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X Demographics

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Mendeley readers

Mendeley readers

The data shown below were compiled from readership statistics for 114 Mendeley readers of this research output. Click here to see the associated Mendeley record.

Geographical breakdown

Country Count As %
Mexico 1 <1%
United States 1 <1%
France 1 <1%
Germany 1 <1%
Unknown 110 96%

Demographic breakdown

Readers by professional status Count As %
Researcher 36 32%
Student > Ph. D. Student 19 17%
Student > Master 17 15%
Student > Bachelor 8 7%
Student > Doctoral Student 4 4%
Other 15 13%
Unknown 15 13%
Readers by discipline Count As %
Agricultural and Biological Sciences 60 53%
Environmental Science 23 20%
Physics and Astronomy 4 4%
Biochemistry, Genetics and Molecular Biology 2 2%
Computer Science 2 2%
Other 3 3%
Unknown 20 18%
Attention Score in Context

Attention Score in Context

This research output has an Altmetric Attention Score of 5. This is our high-level measure of the quality and quantity of online attention that it has received. This Attention Score, as well as the ranking and number of research outputs shown below, was calculated when the research output was last mentioned on 07 December 2015.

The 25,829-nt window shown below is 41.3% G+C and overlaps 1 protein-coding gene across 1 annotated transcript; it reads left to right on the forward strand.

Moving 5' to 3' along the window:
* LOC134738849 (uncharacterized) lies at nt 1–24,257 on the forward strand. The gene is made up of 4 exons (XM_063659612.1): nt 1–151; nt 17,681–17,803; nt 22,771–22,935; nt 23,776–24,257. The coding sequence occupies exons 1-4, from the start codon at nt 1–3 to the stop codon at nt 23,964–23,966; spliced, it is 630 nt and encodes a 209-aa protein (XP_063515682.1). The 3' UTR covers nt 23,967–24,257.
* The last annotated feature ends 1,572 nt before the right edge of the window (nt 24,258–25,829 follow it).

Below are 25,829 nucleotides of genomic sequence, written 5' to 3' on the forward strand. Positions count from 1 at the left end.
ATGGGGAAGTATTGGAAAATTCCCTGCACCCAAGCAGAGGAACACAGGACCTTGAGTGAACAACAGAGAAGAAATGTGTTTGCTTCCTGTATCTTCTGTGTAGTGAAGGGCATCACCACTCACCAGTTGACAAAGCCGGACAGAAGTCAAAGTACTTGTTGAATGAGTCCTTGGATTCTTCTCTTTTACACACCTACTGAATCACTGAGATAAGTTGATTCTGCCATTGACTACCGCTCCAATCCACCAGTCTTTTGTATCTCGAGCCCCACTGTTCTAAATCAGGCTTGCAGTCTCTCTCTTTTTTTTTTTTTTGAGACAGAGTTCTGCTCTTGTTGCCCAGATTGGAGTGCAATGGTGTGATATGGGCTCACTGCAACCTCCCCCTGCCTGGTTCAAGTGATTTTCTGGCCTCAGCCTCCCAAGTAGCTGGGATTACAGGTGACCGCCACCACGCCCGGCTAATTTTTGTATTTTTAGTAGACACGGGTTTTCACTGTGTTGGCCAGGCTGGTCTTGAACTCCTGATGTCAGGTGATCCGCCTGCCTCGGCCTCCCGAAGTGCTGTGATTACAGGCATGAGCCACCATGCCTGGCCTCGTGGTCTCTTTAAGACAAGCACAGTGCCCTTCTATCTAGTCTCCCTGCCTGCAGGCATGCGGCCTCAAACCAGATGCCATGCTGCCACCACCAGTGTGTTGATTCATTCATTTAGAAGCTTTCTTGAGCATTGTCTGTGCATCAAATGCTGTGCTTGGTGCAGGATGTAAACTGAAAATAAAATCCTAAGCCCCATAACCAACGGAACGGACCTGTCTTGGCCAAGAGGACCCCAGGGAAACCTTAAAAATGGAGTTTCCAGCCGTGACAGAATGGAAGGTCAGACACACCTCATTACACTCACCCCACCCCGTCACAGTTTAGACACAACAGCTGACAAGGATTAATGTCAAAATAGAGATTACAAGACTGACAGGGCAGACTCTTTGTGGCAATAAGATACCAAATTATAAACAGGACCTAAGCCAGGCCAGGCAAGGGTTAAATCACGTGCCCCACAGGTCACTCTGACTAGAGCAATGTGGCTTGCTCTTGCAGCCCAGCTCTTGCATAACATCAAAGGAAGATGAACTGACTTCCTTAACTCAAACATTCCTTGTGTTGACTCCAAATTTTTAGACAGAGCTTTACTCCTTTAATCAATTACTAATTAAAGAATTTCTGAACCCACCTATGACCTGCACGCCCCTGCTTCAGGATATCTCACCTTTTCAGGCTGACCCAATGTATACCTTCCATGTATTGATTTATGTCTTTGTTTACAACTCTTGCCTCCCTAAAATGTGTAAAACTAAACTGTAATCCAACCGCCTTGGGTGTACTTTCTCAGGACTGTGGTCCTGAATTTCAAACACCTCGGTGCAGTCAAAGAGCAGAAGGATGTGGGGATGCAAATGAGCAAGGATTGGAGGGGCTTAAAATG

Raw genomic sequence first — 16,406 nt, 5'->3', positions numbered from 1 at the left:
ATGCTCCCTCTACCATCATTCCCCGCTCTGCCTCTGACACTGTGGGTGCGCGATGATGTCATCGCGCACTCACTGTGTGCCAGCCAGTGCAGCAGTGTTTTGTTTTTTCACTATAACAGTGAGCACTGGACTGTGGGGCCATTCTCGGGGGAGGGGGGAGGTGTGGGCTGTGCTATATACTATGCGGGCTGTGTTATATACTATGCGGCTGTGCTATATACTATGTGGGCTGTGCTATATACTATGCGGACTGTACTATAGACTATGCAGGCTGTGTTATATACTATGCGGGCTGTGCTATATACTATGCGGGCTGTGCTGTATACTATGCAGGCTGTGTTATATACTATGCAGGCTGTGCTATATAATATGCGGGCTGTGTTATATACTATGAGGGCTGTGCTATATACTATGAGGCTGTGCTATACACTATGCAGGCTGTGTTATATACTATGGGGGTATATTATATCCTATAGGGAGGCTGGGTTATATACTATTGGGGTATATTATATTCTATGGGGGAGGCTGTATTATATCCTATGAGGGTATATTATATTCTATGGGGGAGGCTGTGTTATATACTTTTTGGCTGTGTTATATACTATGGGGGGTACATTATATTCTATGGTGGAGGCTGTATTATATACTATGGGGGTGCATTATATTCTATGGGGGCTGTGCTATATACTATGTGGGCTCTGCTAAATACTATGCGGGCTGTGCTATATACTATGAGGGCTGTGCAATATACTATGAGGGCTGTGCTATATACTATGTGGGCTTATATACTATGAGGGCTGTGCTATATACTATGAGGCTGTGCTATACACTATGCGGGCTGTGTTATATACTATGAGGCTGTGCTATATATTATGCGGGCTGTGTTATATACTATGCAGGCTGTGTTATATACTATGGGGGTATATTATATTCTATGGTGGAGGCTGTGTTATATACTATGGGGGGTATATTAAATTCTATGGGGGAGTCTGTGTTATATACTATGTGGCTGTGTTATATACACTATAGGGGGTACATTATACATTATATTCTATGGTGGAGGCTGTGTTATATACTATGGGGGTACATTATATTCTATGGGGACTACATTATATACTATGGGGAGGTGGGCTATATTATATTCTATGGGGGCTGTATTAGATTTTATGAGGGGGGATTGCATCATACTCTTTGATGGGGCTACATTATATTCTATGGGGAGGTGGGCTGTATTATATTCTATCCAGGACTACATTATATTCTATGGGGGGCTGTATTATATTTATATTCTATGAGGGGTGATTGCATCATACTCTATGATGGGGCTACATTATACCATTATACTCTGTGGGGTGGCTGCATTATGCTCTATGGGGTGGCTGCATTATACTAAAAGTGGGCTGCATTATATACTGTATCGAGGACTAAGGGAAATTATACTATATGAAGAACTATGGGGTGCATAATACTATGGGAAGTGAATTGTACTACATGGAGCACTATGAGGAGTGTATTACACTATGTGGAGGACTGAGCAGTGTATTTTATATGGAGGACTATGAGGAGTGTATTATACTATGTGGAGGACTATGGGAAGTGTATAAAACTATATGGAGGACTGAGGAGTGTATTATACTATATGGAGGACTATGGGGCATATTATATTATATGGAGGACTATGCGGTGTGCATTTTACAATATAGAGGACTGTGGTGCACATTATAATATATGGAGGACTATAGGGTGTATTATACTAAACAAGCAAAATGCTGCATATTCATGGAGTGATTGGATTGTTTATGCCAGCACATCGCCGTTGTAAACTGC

All research outputs
of 22,831,537 outputs
Outputs from Journal of Applied Ecology
of 3,723 outputs
Outputs of similar age
of 387,417 outputs
Outputs of similar age from Journal of Applied Ecology
of 56 outputs
Altmetric has tracked 22,831,537 research outputs across all sources so far. This one has received more attention than most of these and is in the 71st percentile.
So far Altmetric has tracked 3,723 research outputs from this source. They typically receive a lot more attention than average, with a mean Attention Score of 26.2. This one is in the 34th percentile – i.e., 34% of its peers scored the same or lower than it.
Older research outputs will score higher simply because they've had more time to accumulate mentions. To account for age we can compare this Altmetric Attention Score to the 387,417 tracked outputs that were published within six weeks on either side of this one in any source. This one has gotten more attention than average, scoring higher than 74% of its contemporaries.
We're also able to compare this research output to 56 others from the same source and published within six weeks on either side of this one. This one is in the 14th percentile – i.e., 14% of its contemporaries scored the same or lower than it.